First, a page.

Putting these concepts into practice is a matter of learning how spoons work at different speeds, and matching their actions to the conditions at hand without sacrificing depth or speed. Describing and categorizing wobbles is a personal matter.
- Dardevle: 1-ounce Dardevle’s rolling, stuttering cadence as a wupwupwup
- Huskie Devle goes more like woo-woo-wuppa, as in each wobble sequence it stutters left-right, then wuppas sharply back to the left.
As you study the locomotion of each spoon style and size, note the frequency and intensity of wobbles, stutters, and swerves it makes, along with the width of the spoon’s path through the water. Time on the water and a good memory—or better yet, a journal give you an appreciation of each spoon’s actions and help you put together a comprehensive set of spoon strategies.
During a tough bite or on heavily pressured water, even a well-stocked spoon box stumbles now and then, calling for special tweaks to turn the tide. A simple trick when dealing with pressured pike is downsizing to a 2.5-inch Luhr Jensen Tony’s Spoon, and adding a ReelBait Fergie Spoon Clacker to the front of it because a pike’s yen for this combo has proven excellent pike fishing while fishing walleye.
Practice a variation of the classic lift-fall cadence. When pike stalk but don’t strike, retrieve with the rod tip high (about the 10 o’clock position), then snap the tip to 12 o’clock and lets the spoon fall backward on slack line while lowering the rod tip. The move puts the spoon in a following fish’s face, often triggering a strike. A heavy-bottomed spoon like the Dardevle shines for this technique, though thin, light spoons are easier to fish in shallow water and often produce a more erratic fall, which in itself can be an added trigger.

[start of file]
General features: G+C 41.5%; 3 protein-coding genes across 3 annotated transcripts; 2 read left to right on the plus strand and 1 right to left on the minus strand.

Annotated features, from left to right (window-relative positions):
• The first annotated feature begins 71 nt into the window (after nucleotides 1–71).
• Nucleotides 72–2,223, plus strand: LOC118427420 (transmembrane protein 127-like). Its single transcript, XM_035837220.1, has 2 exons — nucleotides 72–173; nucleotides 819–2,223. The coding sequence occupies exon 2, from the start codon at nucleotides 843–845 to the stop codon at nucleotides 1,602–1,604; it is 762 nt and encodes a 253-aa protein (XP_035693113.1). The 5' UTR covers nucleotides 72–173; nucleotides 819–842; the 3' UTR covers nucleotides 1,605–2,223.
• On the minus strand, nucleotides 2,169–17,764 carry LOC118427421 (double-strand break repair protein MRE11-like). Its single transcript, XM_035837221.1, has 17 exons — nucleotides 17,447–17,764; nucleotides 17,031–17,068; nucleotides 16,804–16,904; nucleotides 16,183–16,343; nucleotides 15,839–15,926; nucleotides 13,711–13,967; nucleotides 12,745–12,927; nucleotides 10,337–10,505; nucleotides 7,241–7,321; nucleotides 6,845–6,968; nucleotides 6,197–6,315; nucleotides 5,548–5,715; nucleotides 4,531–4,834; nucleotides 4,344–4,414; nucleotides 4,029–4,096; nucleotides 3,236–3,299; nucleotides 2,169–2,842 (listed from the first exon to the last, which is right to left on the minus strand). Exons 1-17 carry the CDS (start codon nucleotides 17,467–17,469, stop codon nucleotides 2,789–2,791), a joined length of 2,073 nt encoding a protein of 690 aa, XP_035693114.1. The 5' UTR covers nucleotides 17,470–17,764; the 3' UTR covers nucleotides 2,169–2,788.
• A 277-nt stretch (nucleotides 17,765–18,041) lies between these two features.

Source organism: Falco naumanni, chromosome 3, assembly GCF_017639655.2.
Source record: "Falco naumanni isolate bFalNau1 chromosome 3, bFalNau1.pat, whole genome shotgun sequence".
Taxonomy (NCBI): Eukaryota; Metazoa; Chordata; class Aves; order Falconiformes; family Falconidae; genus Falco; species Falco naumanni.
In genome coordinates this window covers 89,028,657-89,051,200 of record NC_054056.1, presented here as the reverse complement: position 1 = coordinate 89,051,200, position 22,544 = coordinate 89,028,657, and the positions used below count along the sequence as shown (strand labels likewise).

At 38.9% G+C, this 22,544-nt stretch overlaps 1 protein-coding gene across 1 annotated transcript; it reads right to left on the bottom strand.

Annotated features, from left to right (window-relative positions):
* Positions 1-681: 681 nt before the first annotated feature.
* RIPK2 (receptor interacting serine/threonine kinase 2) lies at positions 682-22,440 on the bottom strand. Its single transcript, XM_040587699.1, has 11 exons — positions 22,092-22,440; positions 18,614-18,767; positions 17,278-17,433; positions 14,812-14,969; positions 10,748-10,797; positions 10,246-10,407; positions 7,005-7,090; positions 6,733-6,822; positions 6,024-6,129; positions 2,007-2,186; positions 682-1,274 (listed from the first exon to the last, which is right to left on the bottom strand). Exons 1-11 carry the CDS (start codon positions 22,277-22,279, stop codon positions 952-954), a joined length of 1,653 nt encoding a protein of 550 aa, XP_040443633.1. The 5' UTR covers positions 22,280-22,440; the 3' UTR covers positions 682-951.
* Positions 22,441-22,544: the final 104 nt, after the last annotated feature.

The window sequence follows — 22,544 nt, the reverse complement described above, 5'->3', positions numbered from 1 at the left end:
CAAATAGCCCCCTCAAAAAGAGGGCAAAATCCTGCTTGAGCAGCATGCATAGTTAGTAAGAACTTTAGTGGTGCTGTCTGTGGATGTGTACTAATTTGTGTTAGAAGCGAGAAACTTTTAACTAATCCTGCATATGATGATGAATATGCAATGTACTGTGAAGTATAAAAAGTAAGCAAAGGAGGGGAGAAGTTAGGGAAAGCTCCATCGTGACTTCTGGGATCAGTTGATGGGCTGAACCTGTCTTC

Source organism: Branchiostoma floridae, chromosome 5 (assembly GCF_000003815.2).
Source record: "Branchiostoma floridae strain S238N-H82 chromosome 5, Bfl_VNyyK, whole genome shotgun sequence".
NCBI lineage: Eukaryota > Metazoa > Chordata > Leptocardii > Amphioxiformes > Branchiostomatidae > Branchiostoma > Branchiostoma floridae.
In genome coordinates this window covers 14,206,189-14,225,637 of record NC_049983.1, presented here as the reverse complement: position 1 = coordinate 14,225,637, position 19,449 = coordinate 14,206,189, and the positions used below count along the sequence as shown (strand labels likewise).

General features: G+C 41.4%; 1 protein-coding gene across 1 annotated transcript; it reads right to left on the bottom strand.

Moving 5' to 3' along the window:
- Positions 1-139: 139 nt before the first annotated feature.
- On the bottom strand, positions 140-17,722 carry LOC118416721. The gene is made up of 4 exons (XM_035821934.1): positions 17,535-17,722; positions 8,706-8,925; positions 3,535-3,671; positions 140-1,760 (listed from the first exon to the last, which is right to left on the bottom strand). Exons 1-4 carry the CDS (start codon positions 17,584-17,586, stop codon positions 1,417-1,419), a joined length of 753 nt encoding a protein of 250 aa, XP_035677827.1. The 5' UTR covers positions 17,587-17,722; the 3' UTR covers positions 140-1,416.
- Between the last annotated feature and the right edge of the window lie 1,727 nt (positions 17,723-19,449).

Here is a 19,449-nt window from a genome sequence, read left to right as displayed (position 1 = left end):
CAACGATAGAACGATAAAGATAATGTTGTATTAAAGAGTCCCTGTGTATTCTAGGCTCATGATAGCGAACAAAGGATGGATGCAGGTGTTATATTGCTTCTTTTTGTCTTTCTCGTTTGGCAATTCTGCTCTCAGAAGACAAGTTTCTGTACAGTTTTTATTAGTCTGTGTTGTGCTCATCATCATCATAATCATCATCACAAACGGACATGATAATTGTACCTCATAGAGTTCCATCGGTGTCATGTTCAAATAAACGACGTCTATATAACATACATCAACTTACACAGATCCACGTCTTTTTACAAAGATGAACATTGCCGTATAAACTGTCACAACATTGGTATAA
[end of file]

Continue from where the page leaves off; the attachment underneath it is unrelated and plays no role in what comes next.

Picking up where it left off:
Think tubular and remove a spoon’s treble hook, trims the nose off a 2-inch, soft-plastic tube, insert the hook in the tube and reattach it to the spoon. The tube’s tentacles look like a baitfish’s tail moving through the water, and can increase strikes, and another tweak is adding a holographic eye to the spoon, which often boosts bites as well.
At times, use a spoon with a softbait trailer with an exaggerated lift-fall motion to create an outlandish show. Trollers relentlessly strain the deep weededge with heavy spoons, diving crankbaits, and the like, quickly removing reckless pike from the population.
Start by snipping the tail section off a 3-inch Berkley Gulp! Alive! Minnow Grub; usually the tail and tail base are enough. Thread this on the treble of a thin-metal, flutter-style spoon—a favorite is a gold, 3¼-inch, 5/8-ounce Williams Ice Jig, with the mid-body hook removed. The combination of a fluttery spoon and softbait tail produce a fall that’s tantalizingly slow, but very flashy and mildly erratic (mostly straight down). Middle-distance or short casts are fine then guide the spoon into open pockets within beds of cabbage.
Let the spoon fall 4 to 8 feet or more (as depth and vegetation allow) on a semi-slack line, maintaining a bit of control but not impeding action. Then lower the rod tip and rip the spoon back up, either in one sweep or a series of snaps, then let it flutter down again. Repeat the process as you work the spoon to the boat.
Combine the core elements of depth and speed with size, action, and flash—then mix in a few tricks as needed and you’ll be well on your way to a hot spoon bite that will provide excellent results.